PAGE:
If, when picking up your child from Nursery or Kindergarten, you were informed your 3yr old had been whittling with a fixed bladed bushcraft knife whilst sitting by a fire, what would your immediate reaction be?
I'm hoping your reaction would be, "Awesome! Why haven't used one already?!" At Free Rangers, we pride ourselves on helping your little adventurers be the best they can be. Part of this shared journey involves providing appropriate risks for them to face, encouraging them to learn how to overcome them independently. This opens up new doors to creativity, boosts confidence in their own ability, and generally allows them to experience new activities that they might not have access to day to day.
What do I mean by appropriate risk? Well, like any risk assessment I do for any of the Forest School activities I organise, I calculate the benefit of the risk they will face. If the benefit of them experiencing it counters the level of risk then we look to that as being an "appropriate" experiential learning device to promote positive holistic development in that child. They will be rewarded with a greater sense of themselves and who they are, knowledge of their own capabilities, their ability to make the right decision and empathise with others going through the same journey. I would like to think it's largely common sense, and I'm happy to say that our risk-averse world is slowly demystifying risk as something positive. After all, the greatest risk a child faces is facing no risk at all. Perhaps this extends to adults as well? Nothing ventured, nothing gained. When was the last time you did something that took you out of your comfort zone? He who dares...
Our Forest School sessions have revolved around using a variety of different tools for different purposes. We began a few weeks back when we started tending to our living Willow fence (If you haven't read the blog post please free to click this link here: Willow Work). Last week, we raised the stakes and introduced knives. We began with a candid discussion to tease out from the children what they already knew. This varied from literally no knowledge, to knowing the tools name, where it's held and why it was used. I also wanted to attach a level of emotion to its use. I wanted to see how the children felt about knives. Were they scared of them? Had they used them before? Did any of them not want to use them? I like to set aside a good amount of time for this initial discussion to not only talk about how we felt about the tools, but also to discuss the safety of their use for the user, and for the children around them.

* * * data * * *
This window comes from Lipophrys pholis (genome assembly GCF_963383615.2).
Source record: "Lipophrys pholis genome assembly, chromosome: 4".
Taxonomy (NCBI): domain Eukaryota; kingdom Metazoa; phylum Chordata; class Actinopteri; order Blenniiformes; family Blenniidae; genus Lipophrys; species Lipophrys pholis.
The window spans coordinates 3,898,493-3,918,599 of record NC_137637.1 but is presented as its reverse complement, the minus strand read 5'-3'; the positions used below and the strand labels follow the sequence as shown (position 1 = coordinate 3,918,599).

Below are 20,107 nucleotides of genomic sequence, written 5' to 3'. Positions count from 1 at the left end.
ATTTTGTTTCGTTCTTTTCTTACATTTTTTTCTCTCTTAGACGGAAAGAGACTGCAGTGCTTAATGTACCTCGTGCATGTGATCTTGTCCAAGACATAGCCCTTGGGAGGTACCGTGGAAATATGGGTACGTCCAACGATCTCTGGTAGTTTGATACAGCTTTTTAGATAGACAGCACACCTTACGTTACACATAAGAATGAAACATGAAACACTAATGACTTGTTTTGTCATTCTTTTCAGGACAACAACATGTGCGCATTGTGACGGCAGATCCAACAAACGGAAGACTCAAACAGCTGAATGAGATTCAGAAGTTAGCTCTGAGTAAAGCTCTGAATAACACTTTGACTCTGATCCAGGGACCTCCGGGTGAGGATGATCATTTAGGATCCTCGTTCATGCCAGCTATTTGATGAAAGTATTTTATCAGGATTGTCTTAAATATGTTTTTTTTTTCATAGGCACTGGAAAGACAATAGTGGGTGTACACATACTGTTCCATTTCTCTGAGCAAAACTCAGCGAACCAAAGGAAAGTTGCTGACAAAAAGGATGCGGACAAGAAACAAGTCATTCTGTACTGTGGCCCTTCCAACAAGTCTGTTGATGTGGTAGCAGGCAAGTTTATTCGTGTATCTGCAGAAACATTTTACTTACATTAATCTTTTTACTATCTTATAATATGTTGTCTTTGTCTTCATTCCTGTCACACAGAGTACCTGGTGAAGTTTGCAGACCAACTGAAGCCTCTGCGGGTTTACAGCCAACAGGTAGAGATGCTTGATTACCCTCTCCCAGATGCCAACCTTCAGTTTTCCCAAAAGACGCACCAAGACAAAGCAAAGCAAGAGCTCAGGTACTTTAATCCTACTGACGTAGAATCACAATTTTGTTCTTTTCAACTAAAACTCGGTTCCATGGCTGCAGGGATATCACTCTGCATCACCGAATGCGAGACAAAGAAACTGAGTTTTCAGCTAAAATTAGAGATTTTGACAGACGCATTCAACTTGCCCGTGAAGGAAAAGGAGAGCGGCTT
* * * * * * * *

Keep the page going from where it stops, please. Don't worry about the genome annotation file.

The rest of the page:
Once the tool talk was complete and I was confident with their understanding, we worked with individual children to show them how best to utilise the knife, the most effective and safest use, and set them to task, whittling some willow stems whilst sat around the fire. As to the purpose of the stick after they had finished, that was up to them. Some adorned theirs with leaves, others transformed them into swords and wands. But importantly, they had been given the time and the space to create that stick safely, using a tool which largely they wouldn't have come into contact with. I was very proud of them.
The following weeks we extended this learning to make some bird feeders. Using some coppiced Ash from our site, the children used drills, hammers and a clamp to craft them, taking it turns to utilise both fine and gross motor skills, hand-eye coordination, turn taking, listening skills, confidence, self-worth...I could go on. They were filled with a delectable mix of lard, bird seed, oats and meal worms and then the children chose where they felt was the best spot for them to hang. Great work from all the children and you can just see the concentration and enjoyment on their faces. And yes, that's a power drill they're using.
We unfortunately live in a risk-averse age. Life (and indeed outdoor play) is inherently risky. As parents and carers, we obviously want to keep our children safe, but perhaps we keep our children too safe. For me, it's in their best interests children experience risk and through that experience develop strategies to manage their own safety. Let's not forget that they are not born with safe judgement built in - it has to be learnt. We adults understand these risks having experienced them already but the fear of injury or indeed failure can cloud our judgement. We want to a step in to prevent harm, to 'hand-hold' or (even worse) do it for them. Now I should clarify, if a child was in real danger you should always be there to assist, but instead of outstretching a hand, I prefer to offer words of advice and talk the children through the hazard: i.e. "That log looks slippery. Perhaps you could get on your hands and knees to steady yourself?"
By providing the time and space for them to experience failure, to experience losing their balance, they learn to get back up, to try again, and to succeed. They will grow up stronger, and safer for it. Come on everyone. Let's get risky.
Thanks for reading as always. Please share this blog should you wish to, and I would love to hear your thoughts.